Gabriella: but that way you can be sure that it won’t get lost and reaches the recipient quite quickly. So what’s the next word?
Joanna: ‘rozumieć’
Gabriella: “to understand”
Joanna: there are quite a few colloquial words that are used instead of the verb ‘rozumieć’
Gabriella: I’m sure our listeners are dying to hear them !
Joanna: Okay, well, we often use them to confirm if the other person knows or understands what we want to say. Then we can say ‘kumasz?’
Gabriella: This is the Polish for “do you understand?” or “do you get it”
Joanna: You could also say ‘czaisz?’ or ‘kapujesz?’
Gabriella: Okay, now let’s move on the the grammar.
Gabriella: In this lesson, you will learn useful phrases to ask about Polish words
Joanna: In other words, we will teach you how to survive in Poland, when you’re not a fluent Polish speaker yet!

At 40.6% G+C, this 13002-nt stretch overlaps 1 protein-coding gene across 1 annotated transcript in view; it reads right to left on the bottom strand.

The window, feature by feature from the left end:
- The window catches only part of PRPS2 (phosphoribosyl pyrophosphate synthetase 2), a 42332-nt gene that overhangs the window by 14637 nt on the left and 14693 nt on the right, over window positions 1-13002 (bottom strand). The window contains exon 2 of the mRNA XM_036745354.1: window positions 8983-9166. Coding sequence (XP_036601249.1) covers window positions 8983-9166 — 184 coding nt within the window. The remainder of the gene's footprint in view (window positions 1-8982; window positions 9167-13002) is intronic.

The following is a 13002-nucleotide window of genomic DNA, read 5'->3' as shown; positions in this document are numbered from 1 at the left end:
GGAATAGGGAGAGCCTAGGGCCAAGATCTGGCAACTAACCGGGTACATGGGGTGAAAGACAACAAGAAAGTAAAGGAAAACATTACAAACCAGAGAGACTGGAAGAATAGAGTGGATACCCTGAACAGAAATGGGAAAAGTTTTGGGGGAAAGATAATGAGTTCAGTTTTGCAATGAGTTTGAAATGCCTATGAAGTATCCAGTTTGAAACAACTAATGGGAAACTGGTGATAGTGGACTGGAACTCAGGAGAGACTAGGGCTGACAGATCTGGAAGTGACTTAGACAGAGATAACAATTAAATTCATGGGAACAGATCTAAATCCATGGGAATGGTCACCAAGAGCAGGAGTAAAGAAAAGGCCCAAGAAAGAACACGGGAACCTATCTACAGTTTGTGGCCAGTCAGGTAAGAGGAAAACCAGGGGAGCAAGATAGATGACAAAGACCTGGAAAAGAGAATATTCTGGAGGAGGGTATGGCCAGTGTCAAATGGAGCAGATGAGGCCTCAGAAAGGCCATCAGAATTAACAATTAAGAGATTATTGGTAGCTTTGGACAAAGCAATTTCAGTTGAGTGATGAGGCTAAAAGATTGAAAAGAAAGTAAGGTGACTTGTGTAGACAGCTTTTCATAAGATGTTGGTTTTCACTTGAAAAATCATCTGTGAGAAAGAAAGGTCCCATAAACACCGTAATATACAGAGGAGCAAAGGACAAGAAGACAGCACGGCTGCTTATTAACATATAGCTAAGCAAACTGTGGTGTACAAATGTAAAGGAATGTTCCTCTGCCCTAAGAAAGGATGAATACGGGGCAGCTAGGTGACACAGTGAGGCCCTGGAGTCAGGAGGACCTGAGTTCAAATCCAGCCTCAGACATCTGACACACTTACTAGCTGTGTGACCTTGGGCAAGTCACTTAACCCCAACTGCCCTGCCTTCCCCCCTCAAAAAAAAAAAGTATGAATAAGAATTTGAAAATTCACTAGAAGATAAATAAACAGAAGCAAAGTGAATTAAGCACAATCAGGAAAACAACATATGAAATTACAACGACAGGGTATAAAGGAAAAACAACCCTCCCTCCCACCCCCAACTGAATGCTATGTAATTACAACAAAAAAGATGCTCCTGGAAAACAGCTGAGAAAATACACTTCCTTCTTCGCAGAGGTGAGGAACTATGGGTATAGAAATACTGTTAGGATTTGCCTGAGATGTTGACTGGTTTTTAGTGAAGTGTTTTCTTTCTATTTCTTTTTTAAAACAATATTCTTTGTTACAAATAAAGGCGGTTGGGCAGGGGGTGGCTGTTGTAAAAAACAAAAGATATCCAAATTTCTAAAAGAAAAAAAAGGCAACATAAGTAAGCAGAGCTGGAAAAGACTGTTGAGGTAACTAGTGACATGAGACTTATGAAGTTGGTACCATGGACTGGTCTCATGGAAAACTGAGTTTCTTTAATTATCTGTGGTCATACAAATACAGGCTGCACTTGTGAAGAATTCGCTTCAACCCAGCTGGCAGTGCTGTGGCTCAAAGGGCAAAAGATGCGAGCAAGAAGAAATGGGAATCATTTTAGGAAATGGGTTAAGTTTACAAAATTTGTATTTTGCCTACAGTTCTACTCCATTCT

Gabriella: Sounds like a really important lesson!
Joanna: C’mon! All of them are important!
Gabriella: Okay, Okay! What shall we start with then?
Joanna: With the situation when you don’t understand something.
Gabriella: Alex found himself in this kind of situation.
Joanna: Yes, then he said - ‘Przepraszam, nie rozumiem’
Gabriella: in English “I’m sorry, I don’t understand”
Joanna: Here we have two new verbs. First is ‘przepraszam’, the first person singular form of ‘przepraszać’
Gabriella: meaning “I’m sorry”
Joanna: The other verb was ‘rozumiem’, the first person singular of the verb ‘rozumieć’
Gabriella: meaning “understand”
Joanna: Now, please repeat after me - ‘przepraszam, nie rozumiem’